Published on Dec. 29 in nationalinterest.org 

Gordon G. Chang is the author of The Coming Collapse of China.

25
Dec

Last week the Iraqi government in Baghdad claimed that Turkey had violated its sovereignty by deploying troops and tanks to the town of Bashiqa, north of Mosul. Turkey has stated that this deployment is part of a previously agreed plan to train Iraqi Kurdish forces to combat ISIL. Some Iraqi officials in the central government deemed it a Turkish “invasion”.

The deployment, which had the blessing of the Kurdish Regional Government (KRG) of Iraq, but resulted in condemnation from the central Iraqi government in Baghdad, is symptomatic of the schizophrenic foreign policy of post-2003 Iraq, compounded by a complete reversal of a Turkish policy of allying with Iraq’s Kurds against Turkey’s own Kurds

I am not using “schizophrenia” to be dismissive of this medical condition. Adham Saouli, professor at St Andrews University, applied this “condition” to Iraq, writing: “As fragmented states, Lebanon and Iraq suffer from what one may call political schizophrenia. Like schizophrenia, this is a personality split resulting from the coexistence of opposed sets of identities and pursuits.”

Confusing matters

To highlight this dynamic, the KRG in Iraq is governed by two Iraqi Kurdish factions, the Kurdistan Democratic Party (KDP) and the Patriotic Union of Kurdistan (PUK). Turkey is in an alliance with the KDP, the party of Masoud Barzani, president of the KRG.

To make matters more confusing, Fouad Massoum of the PUK is the president of Iraq itself, thus representing the central Iraqi government. The secular, ethno-national PUK has cultivated ties with the Islamic Republic of Iran, yet is pro-US at the same time. Read more…

 

Published on Dec. 16 in www.aljazeera.com

Ibrahim al-Marashi is an assistant professor at the Department of History, California State University, San Marcos. He is the co-author of “Iraq’s Armed Forces: An Analytical History.” He is a former professor in the Master in International Relations at IE School of International Relations.

24
Dec

With the results of Spain’s election on Sunday, a tumultuous 2015 for Europe is ending on a stinging note that underscores Germany’s increasing isolation and Europe’s deepening division.

Spain’s voters followed those in Portugal and Greece this year in punishing a conservative government that had allied with Brussels, Berlin and international creditors in carrying out the austerity policies pushed as the solution to Europe’s debt crisis.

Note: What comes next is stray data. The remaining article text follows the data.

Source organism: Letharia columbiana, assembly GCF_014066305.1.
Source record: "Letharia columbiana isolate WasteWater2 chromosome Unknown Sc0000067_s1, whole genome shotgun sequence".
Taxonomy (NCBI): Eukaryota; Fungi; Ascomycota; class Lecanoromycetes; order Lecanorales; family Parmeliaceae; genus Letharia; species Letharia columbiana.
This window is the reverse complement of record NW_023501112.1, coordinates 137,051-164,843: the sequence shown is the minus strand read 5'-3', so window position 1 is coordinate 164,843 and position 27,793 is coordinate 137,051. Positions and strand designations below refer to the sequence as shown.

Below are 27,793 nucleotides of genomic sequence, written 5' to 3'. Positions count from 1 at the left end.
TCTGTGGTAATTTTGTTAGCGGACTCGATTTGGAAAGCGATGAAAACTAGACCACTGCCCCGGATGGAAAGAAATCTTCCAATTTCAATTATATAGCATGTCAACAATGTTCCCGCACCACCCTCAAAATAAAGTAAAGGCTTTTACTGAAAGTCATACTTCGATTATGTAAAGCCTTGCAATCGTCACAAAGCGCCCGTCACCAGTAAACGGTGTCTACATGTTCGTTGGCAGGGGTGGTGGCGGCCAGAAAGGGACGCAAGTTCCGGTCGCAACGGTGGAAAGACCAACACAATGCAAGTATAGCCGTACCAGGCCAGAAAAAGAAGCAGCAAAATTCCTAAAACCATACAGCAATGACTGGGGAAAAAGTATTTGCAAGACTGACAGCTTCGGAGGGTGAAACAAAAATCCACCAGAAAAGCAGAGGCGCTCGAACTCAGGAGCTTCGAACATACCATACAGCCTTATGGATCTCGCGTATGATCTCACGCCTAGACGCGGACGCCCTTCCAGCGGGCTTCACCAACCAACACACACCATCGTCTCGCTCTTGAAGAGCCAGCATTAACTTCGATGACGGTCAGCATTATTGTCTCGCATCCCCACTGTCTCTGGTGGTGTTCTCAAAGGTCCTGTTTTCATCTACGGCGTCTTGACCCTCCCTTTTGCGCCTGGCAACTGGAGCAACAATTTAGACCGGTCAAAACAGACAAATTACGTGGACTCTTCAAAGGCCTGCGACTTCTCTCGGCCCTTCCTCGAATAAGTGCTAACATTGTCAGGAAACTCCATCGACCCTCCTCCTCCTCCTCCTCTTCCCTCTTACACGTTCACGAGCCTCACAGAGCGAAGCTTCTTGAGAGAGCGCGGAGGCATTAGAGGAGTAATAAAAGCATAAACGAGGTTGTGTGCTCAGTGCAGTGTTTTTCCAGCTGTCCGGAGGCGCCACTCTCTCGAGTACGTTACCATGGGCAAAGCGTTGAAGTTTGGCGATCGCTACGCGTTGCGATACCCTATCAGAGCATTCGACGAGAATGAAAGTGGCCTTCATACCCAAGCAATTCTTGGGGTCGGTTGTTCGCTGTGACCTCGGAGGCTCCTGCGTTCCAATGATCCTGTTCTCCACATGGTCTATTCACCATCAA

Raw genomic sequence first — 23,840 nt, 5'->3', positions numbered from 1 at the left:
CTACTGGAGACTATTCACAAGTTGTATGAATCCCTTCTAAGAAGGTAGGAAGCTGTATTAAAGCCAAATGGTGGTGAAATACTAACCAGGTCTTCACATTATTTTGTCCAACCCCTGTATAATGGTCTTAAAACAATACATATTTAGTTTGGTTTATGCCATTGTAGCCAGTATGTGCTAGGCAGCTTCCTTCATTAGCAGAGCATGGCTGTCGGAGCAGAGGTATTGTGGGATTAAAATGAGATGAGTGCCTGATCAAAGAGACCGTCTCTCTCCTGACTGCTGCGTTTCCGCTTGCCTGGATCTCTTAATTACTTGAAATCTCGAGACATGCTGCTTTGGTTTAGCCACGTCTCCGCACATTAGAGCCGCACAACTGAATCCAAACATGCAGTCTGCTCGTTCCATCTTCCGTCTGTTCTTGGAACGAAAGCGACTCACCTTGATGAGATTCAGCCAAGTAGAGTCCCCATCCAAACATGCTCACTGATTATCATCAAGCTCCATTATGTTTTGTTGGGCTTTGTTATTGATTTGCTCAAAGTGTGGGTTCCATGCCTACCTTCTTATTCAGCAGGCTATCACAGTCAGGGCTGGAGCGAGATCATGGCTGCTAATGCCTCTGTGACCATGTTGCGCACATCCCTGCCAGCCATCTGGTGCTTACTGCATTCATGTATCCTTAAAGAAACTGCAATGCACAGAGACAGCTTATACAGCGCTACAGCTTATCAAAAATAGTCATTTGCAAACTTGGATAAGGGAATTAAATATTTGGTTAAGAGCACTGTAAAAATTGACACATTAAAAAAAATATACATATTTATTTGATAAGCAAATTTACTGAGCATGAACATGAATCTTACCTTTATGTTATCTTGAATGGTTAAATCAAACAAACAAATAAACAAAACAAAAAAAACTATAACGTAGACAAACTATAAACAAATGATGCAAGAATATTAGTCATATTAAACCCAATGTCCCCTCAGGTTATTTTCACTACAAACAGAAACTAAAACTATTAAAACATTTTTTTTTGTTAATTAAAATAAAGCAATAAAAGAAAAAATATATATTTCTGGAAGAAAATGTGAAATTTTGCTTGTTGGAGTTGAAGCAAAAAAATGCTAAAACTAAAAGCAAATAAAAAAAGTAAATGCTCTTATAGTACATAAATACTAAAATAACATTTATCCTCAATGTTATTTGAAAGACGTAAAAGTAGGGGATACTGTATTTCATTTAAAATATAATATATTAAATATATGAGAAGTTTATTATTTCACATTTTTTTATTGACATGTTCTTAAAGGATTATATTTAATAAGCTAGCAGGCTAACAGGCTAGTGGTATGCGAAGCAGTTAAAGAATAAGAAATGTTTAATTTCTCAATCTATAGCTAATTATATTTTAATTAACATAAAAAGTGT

After the Spanish vote, Italy’s prime minister, Matteo Renzi, a center-leftist who had built a good relationship with Chancellor Angela Merkel of Germany, renewed his attack on austerity and, quite nearly, Ms. Merkel personally, effectively blaming her policies for the rise of populism across Europe. Read more...

Published on Dec. 22 in www.nytimes.com

16
Dec

Thousands of people on a march for global climate justice in Paris

The climate accord reached by 195 countries in Paris on Saturday, which aims to halt global warming within this century, is being heralded by many world leaders, climate scientists, and news organizations as the turning point in the fight against human-induced climate change. The Guardian even went so far as to call the agreement the “end of the fossil fuel era,” as did activist leaders like May Boeve, the executive director of the environmentalist organization 350.org. In remarks celebrating the accord, President Obama said that the agreement was “the best chance we’ve had to save the one planet that we’ve got,” and that it showed “what’s possible when the world stands as one.” He also declared that the resulting deal “establishes the enduring framework the world needs to solve the climate crisis.”

However, many proponents of the plan agree that its value is more about symbolism and hoped-for gains than near-term substance, and critics are zooming in on the agreement’s lack of legal teeth, as well as how optimistic it seems to be about future international cooperation, technological advancement, and the sustained domestic will within each country. Much of the agreement was reportedly made deliberately vague so as to avoid hurdles like the Republican-controlled Senate. According to climate scientists, the voluntary emissions-reduction plans already fall far short of the agreement’s goal of keeping the world temperature less than 1.5 to 2 degrees Celsius above preindustrial levels by the year 2100.

 

Read more…

 

Published on December 13, 2015